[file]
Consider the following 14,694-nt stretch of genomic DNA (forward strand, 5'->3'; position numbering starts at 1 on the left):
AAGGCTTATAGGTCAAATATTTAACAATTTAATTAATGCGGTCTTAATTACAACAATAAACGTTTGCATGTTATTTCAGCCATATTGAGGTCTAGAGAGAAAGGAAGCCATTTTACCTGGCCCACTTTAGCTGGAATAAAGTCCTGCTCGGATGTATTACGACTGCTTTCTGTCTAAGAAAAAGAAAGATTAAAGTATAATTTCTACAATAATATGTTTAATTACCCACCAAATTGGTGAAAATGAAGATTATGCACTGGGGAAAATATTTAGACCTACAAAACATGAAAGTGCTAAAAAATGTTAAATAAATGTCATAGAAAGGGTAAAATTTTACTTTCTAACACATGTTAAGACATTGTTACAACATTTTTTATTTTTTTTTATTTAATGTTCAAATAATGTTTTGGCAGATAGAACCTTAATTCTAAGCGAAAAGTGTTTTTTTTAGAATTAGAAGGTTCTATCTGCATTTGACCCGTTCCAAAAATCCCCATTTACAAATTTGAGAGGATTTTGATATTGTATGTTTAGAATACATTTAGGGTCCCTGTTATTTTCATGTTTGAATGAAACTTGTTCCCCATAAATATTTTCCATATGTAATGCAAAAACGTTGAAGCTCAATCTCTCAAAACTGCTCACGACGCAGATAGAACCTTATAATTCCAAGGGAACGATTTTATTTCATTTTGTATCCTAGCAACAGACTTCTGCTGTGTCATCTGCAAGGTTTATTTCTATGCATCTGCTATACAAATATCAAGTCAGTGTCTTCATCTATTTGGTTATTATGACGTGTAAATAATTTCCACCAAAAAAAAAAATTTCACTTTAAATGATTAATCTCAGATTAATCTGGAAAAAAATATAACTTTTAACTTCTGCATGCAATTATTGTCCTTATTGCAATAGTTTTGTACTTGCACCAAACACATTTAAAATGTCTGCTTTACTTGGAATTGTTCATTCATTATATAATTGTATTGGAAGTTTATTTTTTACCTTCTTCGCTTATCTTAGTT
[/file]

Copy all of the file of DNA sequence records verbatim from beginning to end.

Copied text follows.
Consider the following 14,694-nt stretch of genomic DNA (forward strand, 5'->3'; position numbering starts at 1 on the left):
AAGGCTTATAGGTCAAATATTTAACAATTTAATTAATGCGGTCTTAATTACAACAATAAACGTTTGCATGTTATTTCAGCCATATTGAGGTCTAGAGAGAAAGGAAGCCATTTTACCTGGCCCACTTTAGCTGGAATAAAGTCCTGCTCGGATGTATTACGACTGCTTTCTGTCTAAGAAAAAGAAAGATTAAAGTATAATTTCTACAATAATATGTTTAATTACCCACCAAATTGGTGAAAATGAAGATTATGCACTGGGGAAAATATTTAGACCTACAAAACATGAAAGTGCTAAAAAATGTTAAATAAATGTCATAGAAAGGGTAAAATTTTACTTTCTAACACATGTTAAGACATTGTTACAACATTTTTTATTTTTTTTTATTTAATGTTCAAATAATGTTTTGGCAGATAGAACCTTAATTCTAAGCGAAAAGTGTTTTTTTTAGAATTAGAAGGTTCTATCTGCATTTGACCCGTTCCAAAAATCCCCATTTACAAATTTGAGAGGATTTTGATATTGTATGTTTAGAATACATTTAGGGTCCCTGTTATTTTCATGTTTGAATGAAACTTGTTCCCCATAAATATTTTCCATATGTAATGCAAAAACGTTGAAGCTCAATCTCTCAAAACTGCTCACGACGCAGATAGAACCTTATAATTCCAAGGGAACGATTTTATTTCATTTTGTATCCTAGCAACAGACTTCTGCTGTGTCATCTGCAAGGTTTATTTCTATGCATCTGCTATACAAATATCAAGTCAGTGTCTTCATCTATTTGGTTATTATGACGTGTAAATAATTTCCACCAAAAAAAAAAATTTCACTTTAAATGATTAATCTCAGATTAATCTGGAAAAAAATATAACTTTTAACTTCTGCATGCAATTATTGTCCTTATTGCAATAGTTTTGTACTTGCACCAAACACATTTAAAATGTCTGCTTTACTTGGAATTGTTCATTCATTATATAATTGTATTGGAAGTTTATTTTTTACCTTCTTCGCTTATCTTAGTT